The Future of Visual Basic and C#

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Description

The Microsoft Managed Languages team has been focused on rebuilding the VB and C# compilers and editing experiences. This effort has paved the way for these languages to continue evolving for many years to come. However, what does that future actually look like? We explore the editing experience, how public APIs may be used to write language-level extensions, as well as new language features.

Day:

2

Session Type:

Breakout

Code:

DEV-B336

Room:

General Assembly A

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    The Discussion

    • User profile image
      ketankshukla

      CodeRush and ReSharper already do all of this. Why not just buy them out instead of re-inventing the wheel? ;)

    • User profile image
      burningice

      @ketankshukla:

      ReSharper and CodeRush, are both using their own proprietary analyzers and refactoring tools which aren't necessarily the fastest and most memory friendly. And they are not able to add new language features to the compiler as well, nor compile C#/VB code into IL.. All they can do is add code inspections and refactoring.

      If you think Roslyn is imitating what ReSharper and CodeRush are doing then you have completely missed the point. These refactoring and code inspections shown here is merely a "sideeffect" of the whole underlying compiler infrastructure now being available to developers.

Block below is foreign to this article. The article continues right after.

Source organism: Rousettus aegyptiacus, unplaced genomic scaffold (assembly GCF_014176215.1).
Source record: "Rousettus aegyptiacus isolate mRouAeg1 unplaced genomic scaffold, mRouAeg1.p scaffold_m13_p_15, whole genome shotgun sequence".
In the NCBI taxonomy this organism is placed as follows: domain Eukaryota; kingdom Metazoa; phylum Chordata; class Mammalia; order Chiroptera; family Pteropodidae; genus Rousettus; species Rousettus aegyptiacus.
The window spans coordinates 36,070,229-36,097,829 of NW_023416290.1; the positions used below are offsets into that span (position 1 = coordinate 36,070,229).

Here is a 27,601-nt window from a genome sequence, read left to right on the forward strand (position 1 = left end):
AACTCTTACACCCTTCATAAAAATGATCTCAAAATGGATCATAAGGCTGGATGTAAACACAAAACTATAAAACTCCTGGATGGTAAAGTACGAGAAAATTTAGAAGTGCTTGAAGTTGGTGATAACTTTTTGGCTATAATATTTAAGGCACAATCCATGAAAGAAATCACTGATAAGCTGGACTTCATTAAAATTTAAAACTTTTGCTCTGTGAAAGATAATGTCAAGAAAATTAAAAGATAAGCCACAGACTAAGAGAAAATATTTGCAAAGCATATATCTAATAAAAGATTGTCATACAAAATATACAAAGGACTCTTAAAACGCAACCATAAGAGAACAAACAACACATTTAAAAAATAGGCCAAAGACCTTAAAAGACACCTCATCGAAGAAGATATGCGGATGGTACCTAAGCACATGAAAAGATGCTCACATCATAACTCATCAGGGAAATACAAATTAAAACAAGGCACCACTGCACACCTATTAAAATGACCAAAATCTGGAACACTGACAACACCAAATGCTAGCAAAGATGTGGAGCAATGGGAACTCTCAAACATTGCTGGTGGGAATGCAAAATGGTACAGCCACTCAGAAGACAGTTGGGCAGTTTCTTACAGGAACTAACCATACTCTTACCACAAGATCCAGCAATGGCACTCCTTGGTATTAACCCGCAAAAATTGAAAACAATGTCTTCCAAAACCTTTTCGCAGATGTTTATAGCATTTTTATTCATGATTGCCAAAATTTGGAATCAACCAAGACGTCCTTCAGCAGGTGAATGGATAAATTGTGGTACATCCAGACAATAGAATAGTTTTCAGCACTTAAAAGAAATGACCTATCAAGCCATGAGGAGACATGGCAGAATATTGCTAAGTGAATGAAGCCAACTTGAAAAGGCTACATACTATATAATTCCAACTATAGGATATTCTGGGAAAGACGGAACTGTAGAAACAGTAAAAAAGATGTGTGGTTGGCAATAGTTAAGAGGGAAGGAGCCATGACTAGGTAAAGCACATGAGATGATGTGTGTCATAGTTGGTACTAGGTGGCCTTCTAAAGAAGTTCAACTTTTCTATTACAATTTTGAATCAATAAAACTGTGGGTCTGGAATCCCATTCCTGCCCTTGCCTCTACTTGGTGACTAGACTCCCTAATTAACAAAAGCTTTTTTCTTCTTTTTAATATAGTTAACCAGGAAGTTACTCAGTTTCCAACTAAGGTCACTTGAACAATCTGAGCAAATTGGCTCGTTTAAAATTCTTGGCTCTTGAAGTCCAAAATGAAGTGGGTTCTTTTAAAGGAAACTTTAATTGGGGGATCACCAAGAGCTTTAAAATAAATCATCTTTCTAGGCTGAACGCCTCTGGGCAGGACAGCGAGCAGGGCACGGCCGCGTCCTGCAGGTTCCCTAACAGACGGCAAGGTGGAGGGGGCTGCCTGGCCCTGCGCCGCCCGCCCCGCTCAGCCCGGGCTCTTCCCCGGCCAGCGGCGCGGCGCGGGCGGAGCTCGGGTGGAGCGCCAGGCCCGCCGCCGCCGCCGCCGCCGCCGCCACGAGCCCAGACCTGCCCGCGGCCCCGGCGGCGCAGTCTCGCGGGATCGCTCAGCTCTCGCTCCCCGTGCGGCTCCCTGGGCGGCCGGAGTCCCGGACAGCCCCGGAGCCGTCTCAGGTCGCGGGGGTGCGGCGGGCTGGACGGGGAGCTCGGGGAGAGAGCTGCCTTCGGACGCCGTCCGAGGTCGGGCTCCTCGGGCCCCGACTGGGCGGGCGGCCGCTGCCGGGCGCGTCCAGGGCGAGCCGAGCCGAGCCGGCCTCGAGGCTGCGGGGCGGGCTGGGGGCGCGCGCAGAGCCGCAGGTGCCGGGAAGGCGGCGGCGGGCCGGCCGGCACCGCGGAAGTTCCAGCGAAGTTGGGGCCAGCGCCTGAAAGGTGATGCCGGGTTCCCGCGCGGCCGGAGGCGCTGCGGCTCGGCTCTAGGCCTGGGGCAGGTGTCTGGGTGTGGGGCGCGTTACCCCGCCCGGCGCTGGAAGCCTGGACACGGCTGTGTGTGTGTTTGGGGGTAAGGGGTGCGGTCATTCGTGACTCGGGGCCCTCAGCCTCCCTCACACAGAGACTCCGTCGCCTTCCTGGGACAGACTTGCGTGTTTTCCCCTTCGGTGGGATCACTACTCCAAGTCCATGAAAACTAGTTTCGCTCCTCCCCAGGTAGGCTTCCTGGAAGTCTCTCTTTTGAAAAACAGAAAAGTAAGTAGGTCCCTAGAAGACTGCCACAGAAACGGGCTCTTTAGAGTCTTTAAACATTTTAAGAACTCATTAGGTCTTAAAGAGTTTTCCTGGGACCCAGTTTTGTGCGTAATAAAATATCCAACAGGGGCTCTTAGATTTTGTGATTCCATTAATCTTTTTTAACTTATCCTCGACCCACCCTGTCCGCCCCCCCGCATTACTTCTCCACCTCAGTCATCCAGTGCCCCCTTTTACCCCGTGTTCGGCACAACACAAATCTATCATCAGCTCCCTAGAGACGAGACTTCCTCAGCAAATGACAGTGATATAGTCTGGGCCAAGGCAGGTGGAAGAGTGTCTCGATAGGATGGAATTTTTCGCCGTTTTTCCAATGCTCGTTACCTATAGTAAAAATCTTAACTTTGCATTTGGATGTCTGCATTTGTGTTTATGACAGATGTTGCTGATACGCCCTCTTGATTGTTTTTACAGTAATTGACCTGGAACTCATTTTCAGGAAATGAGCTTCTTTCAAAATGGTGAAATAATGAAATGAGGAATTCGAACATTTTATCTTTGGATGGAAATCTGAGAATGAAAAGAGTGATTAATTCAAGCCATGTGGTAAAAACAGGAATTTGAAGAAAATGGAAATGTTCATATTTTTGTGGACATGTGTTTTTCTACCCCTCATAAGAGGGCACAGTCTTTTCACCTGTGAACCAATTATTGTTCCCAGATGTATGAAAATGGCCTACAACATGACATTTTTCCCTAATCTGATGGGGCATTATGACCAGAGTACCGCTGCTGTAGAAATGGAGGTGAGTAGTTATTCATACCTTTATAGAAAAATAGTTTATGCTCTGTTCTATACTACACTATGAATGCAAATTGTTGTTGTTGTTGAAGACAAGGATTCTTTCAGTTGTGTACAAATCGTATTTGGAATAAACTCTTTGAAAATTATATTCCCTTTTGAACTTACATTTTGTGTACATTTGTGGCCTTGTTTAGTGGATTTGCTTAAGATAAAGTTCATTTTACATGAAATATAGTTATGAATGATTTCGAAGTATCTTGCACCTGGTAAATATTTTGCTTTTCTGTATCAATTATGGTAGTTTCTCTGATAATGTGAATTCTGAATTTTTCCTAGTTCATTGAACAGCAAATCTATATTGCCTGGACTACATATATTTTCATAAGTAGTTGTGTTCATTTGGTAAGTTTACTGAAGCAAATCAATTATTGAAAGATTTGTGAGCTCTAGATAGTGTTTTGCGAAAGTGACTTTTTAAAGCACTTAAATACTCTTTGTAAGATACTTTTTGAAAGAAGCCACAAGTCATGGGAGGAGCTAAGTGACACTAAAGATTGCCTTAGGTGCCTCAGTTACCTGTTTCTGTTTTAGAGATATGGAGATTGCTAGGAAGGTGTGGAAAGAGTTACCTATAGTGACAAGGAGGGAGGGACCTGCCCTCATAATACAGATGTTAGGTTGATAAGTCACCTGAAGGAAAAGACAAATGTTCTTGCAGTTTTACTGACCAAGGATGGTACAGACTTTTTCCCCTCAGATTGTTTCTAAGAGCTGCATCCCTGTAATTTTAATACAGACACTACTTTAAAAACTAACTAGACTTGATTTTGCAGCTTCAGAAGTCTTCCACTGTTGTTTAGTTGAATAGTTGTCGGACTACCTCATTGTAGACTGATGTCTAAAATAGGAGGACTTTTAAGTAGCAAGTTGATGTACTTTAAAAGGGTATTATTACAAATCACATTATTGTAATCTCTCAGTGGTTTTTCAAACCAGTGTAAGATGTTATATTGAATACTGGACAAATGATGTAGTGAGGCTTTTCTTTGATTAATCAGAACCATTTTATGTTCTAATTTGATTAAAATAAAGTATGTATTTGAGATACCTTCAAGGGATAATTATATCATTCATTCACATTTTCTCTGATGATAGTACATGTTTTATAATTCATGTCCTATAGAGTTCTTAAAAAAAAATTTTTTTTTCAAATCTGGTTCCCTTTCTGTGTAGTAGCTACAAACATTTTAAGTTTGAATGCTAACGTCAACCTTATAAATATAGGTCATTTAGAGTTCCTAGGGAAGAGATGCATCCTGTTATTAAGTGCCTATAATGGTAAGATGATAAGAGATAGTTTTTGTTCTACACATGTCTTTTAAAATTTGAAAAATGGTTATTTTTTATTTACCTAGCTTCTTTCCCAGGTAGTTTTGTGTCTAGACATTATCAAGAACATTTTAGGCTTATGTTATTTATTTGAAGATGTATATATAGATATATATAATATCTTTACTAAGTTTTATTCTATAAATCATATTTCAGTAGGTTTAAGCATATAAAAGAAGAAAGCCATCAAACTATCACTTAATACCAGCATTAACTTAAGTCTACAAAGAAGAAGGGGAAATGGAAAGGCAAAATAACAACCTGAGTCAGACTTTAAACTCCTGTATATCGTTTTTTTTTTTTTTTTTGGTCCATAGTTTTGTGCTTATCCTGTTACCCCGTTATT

If you really want to see what Roslyn can do, then take a look at ASP.NET vNext (http://www.asp.net/vnext) where Roslyn is used to vastly improve compilation since everything can now be done in memory. Its also possible to break existing assemblies apart and create new ones that only contains the types your project is using reducing assembly size and memory footprint. Very cool stuff.

    • User profile image
      warren

      @ketankshukla: I'm pretty sure the Visual Studio team isn't terribly keen on outsourcing parts of their core product to the Resharper people.  They have a really good product from a feature perspective (I'm a paid subscriber and use it every day), but they've also managed to build a monster that really negatively affects VS's performance in a number of areas.  Only Microsoft is going to be able to take a holistic view on the whole subject of code inspections and compilation, and build something that retains good performance through the whole UX.  

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